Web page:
As a direct result, Monaco now appears on the Italian ‘White List’ of tax compliant jurisdictions. The Agreement creates both opportunities and challenges for companies or individuals that fall within its scope, and is an important change for those who are tax residents in Italy or Monaco with economic interests in the other jurisdiction.
“The agreement might attract more Italian yacht-related businesses to set up in Monaco,” writes Jean-Marc Remy, a tax manager with Monaco-based Rosemont Consulting. “It will also presumably allow Monaco businesses to transact with Italian companies without being penalised. In certain conditions, owners could now use the yacht as an element of substance for its tax residency in Monaco (flag, staff payroll, mooring fees, etc.). But owners should also pay attention to how they (re)structure their yacht ownership in terms of the Automatic Exchange of Information (AEOI), as Monaco will report financial accounts to Italy by 30 September, 2018 (company shares could qualify as financial accounts).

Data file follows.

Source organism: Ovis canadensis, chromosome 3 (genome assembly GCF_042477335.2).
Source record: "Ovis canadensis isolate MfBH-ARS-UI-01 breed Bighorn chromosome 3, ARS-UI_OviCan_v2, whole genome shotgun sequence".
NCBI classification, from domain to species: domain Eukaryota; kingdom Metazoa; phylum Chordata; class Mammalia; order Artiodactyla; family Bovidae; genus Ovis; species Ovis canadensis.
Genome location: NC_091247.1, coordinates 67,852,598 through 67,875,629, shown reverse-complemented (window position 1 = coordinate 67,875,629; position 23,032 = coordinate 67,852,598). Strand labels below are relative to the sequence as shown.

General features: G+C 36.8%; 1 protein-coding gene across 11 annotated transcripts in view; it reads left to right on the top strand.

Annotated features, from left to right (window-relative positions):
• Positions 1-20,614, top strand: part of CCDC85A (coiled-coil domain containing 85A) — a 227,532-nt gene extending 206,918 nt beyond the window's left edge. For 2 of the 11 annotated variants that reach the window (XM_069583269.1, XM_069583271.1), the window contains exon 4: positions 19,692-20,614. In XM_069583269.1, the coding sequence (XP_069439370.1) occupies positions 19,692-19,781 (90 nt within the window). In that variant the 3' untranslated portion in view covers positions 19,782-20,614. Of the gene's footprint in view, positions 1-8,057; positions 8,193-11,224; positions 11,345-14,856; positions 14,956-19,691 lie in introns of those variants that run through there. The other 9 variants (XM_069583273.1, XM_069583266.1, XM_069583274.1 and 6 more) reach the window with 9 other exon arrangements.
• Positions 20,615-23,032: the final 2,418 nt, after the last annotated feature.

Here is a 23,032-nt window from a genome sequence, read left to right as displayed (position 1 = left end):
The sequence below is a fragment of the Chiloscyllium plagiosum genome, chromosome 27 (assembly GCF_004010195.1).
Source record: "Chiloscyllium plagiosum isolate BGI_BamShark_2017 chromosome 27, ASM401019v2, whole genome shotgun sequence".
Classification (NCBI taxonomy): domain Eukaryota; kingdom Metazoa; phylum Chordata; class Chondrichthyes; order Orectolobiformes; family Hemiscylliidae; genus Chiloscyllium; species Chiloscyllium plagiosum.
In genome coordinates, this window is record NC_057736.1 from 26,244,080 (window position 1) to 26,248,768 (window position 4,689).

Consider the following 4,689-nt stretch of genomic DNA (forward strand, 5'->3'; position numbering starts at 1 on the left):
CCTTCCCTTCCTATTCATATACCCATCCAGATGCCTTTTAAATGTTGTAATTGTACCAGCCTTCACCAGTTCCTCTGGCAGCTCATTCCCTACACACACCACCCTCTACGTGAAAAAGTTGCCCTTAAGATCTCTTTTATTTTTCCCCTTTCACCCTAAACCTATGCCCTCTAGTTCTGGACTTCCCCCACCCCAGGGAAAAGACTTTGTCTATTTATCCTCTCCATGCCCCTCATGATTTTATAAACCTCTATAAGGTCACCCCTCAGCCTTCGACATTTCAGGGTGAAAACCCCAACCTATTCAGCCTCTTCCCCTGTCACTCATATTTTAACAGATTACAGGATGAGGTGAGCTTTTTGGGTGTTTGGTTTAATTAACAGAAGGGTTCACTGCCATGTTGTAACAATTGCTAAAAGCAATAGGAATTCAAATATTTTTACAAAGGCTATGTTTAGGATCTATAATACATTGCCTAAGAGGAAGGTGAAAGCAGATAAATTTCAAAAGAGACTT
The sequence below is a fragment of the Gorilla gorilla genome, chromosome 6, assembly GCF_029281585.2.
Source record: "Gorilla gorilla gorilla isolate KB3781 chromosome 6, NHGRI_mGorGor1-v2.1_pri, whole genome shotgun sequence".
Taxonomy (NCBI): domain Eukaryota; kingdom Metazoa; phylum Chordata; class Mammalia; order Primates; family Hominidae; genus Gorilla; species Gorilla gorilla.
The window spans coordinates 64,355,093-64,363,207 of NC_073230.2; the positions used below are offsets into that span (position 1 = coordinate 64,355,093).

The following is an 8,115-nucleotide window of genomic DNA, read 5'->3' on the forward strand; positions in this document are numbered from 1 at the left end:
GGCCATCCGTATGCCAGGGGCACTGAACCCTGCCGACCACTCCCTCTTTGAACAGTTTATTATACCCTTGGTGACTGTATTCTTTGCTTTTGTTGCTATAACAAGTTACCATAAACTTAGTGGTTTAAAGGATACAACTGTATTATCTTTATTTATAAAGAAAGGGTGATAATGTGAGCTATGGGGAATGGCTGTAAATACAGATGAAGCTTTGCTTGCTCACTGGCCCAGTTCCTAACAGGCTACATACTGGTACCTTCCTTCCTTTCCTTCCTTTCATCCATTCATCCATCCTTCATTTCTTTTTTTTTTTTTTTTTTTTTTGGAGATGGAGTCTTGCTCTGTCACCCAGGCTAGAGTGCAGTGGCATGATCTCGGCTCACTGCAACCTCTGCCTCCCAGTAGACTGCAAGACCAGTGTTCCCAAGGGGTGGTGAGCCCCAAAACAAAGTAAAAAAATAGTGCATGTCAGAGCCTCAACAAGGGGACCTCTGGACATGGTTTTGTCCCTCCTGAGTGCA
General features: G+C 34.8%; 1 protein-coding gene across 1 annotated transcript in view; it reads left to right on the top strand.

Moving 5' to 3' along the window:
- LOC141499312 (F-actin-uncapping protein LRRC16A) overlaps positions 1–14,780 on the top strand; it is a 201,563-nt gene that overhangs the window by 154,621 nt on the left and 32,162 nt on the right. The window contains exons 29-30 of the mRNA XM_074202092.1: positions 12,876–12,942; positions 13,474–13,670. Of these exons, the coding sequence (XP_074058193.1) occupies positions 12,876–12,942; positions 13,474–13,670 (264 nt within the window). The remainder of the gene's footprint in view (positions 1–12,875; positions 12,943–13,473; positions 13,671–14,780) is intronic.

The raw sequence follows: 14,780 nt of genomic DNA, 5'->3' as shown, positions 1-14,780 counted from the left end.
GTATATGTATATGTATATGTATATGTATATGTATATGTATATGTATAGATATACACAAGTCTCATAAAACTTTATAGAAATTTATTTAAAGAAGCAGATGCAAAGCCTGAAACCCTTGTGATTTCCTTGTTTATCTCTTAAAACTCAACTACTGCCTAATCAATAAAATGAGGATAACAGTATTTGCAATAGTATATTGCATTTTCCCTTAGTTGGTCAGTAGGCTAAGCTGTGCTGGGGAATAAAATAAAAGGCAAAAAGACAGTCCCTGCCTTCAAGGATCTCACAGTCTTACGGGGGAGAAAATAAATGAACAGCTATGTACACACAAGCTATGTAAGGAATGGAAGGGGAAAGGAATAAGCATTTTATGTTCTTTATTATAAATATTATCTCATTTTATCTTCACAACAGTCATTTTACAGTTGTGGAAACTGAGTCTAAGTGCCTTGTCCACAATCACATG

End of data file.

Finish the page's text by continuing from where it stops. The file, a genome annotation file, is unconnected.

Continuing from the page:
In March 2015, Monaco and Italy concluded the terms of the Agreement for the exchange of tax information between the two jurisdictions. However, it was not until earlier this month that the Agreement completed the formal ratification process by the competent authorities.
With ratification, the Italian authorities can now request their Monaco counterparts to provide information on individuals who are Italian tax resident and who hold assets in the Principality. Furthermore, both states have the possibility for their respective tax authorities to conduct a tax audit in the counterpart state. The Agreement also seeks to avoid the double taxation of income and defines the concept of ‘tax residence’ in the two states.
Rosemont Consulting can assist and advise on all matters arising from Monaco’s inclusion on the Italian white list and any other tax issues following the substantial changes that have come into effect between the two countries.
Credit: images by Justin Ratcliffe